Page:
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Losing a loved one in the Kumbh Mela has become an unfortunate reality and such incidents are reported every six to twelve years, when millions of devotees gather to attend the religious festival at Prayagraj, Allahabad.

Image Source: Facebook/ Kumbh Mela Prayagraj 2019

Many of such lost souls reunite after years of struggle and it wouldn’t have been possible if this 18-year-old, Raja Ram Tiwari, an Allahabad-based farmer had not started this trend by helping an old woman, who was looking for her family in the overwhelming crowd of the 1946 Kumbh Mela.

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Raja accompanied the woman to her home and in return, she touched Raja’s feet to thank him for taking such great care of her, when she was lost and trapped among the unknowns. This gesture touched Raja’s heart so much that he decided to continue helping people in the Kumbh Mela for the rest of his life.

With an aim to help more victims, Raja started to volunteer at every Kumbh Mela after that. He used to have a loudspeaker in his hands for announcing the names of the lost and due to his severe dedication, more than 800 people were reunited by him single-handedly in the following year. His gratitude also earned him a nickname of Bhule Bhatke Tiwari.

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As time passed by, he encouraged more members of the family along with him to do the same and together they have successfully reunited more than 22,000 children and 12,50,000 people in the last 73 years.

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But now this responsibility has been passed on to his youngest son, Umesh Tiwari who is looking forward to keeping the legacy going.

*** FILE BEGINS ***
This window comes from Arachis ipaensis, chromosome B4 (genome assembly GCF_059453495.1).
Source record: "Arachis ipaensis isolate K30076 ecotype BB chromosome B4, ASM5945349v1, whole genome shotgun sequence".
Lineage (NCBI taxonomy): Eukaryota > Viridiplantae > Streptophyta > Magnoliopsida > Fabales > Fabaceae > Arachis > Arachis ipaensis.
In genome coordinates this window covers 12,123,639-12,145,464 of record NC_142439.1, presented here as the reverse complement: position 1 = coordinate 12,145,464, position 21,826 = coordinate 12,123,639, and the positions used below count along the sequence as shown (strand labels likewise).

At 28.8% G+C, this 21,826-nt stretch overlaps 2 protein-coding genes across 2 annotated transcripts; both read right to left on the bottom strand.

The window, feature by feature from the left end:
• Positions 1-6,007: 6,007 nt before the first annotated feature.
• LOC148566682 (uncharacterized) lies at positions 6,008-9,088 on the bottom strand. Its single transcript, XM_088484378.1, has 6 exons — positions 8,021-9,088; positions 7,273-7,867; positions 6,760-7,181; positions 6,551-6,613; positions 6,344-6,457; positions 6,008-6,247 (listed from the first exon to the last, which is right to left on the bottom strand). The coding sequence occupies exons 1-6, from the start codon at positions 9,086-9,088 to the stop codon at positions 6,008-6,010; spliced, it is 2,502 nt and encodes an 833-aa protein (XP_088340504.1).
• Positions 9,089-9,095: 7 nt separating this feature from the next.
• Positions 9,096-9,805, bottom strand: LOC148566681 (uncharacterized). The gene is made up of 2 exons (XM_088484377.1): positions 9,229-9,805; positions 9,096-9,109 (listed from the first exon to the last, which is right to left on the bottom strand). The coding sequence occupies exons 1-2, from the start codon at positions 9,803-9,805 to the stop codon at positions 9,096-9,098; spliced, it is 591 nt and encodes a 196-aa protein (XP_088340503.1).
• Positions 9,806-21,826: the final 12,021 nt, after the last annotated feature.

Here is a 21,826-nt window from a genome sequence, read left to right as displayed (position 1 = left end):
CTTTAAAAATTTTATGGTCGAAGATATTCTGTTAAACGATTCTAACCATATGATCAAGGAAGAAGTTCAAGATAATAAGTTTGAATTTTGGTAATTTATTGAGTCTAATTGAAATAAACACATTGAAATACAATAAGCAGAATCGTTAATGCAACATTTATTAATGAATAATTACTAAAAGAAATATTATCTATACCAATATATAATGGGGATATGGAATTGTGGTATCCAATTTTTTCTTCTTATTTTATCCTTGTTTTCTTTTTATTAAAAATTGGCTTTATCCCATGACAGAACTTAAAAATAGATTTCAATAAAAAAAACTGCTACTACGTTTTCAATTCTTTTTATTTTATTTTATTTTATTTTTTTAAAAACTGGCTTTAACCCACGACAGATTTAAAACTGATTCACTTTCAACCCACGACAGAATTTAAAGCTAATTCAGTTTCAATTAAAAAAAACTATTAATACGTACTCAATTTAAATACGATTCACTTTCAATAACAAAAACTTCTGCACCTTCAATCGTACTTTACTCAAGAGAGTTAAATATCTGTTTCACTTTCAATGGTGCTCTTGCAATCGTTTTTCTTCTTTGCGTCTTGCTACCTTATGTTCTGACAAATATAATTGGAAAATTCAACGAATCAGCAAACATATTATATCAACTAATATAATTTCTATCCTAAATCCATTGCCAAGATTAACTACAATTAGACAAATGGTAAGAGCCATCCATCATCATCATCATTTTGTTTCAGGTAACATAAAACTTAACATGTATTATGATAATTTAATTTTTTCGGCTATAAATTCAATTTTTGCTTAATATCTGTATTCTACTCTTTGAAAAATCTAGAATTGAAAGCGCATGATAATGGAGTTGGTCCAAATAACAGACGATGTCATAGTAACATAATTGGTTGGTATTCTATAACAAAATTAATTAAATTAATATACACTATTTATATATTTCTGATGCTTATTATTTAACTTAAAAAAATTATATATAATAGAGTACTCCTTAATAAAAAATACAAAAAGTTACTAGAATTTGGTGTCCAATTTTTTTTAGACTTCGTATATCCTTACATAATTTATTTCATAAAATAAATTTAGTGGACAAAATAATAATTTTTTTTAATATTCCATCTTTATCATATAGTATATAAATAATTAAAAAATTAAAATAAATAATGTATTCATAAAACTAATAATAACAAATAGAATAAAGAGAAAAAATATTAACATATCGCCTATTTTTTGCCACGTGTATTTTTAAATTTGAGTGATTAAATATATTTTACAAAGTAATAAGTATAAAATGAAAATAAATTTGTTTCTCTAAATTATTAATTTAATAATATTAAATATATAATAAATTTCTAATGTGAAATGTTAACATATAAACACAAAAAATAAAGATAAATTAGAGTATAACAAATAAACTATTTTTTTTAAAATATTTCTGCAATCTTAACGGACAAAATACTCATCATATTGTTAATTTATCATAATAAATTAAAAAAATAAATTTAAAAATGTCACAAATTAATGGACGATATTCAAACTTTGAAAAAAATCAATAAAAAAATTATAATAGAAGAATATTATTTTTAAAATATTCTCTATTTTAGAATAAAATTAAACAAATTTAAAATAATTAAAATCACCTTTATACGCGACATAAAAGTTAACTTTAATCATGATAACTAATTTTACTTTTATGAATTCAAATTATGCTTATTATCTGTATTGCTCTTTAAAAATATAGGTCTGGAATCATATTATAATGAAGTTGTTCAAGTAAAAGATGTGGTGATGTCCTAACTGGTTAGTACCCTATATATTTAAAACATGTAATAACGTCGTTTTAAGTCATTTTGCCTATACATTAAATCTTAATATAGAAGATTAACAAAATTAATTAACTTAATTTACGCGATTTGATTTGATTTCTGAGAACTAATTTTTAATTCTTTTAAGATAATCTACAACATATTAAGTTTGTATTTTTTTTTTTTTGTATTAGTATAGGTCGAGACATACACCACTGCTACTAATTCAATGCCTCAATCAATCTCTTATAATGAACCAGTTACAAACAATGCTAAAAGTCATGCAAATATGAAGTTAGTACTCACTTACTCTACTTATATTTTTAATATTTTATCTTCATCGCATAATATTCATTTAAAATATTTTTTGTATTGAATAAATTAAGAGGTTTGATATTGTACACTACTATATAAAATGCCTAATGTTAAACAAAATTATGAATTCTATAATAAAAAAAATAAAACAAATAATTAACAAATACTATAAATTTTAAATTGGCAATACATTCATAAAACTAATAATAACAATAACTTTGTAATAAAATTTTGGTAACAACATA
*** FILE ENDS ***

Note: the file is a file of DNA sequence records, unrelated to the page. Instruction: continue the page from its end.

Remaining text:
Growing up in a family which is much loved by the devotees, Umesh told

“My father was a very benevolent person and being his son is a privilege. But, while starting something is important, continuing it is even more crucial, and this is why he got the rest of the family involved in this work as well. I began working with him from the age of 20, in 1995, but beyond following my father’s footsteps, what drove me was a sense of satisfaction. Every time, someone is reunited with their loved one, the smiles and the blessings fill my heart. It is this that continues to drive me, and will drive generations of our family.”

After his father passed away in 2016, he took the lead in managing the camp of Kumbh Mela 2019 along with his 18-year-old son Ashutosh and 150 members from all across India, who came forward to volunteer for God’s work.

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On average, the camp reunites 250 people every day and the quantity even reaches up to 1700 during the time of Purnima (full moon). People from all across India donate for the cause to make it easier for Umesh, who then even book their tickets to back home for free. The government also plays its role in providing basic facilities like electricity and water to every camp.

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“People, who come to our door, are either our friends or family, or ‘bhule bhatke’ (lost), and we welcome them with love, free meals, blankets and a promise that they will reunite with their family. In many cases, we have even booked tickets for the lost pilgrims to return to their homes safely,” he said in a proud voice.

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Most of the shivirs come from rural areas who get rescued with a traditional method. They are identified with huge yellow balloons that have ‘Bhoole Bhatke Shivir’ written on them to make it easier for pilgrims. On the other hand, people come to the camps with chits having the names of the ones who get lost and volunteers then announce their names on the microphones till the time they don’t reunite them.

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Despite doing so much for humanity, Umesh still prefers to stay humble. He believes that helping another human in distress is like a job that earns you satisfaction and love of people. He hopes for more support from the benefactors so more people could be rescued at every Kumbh Mela without any trouble.

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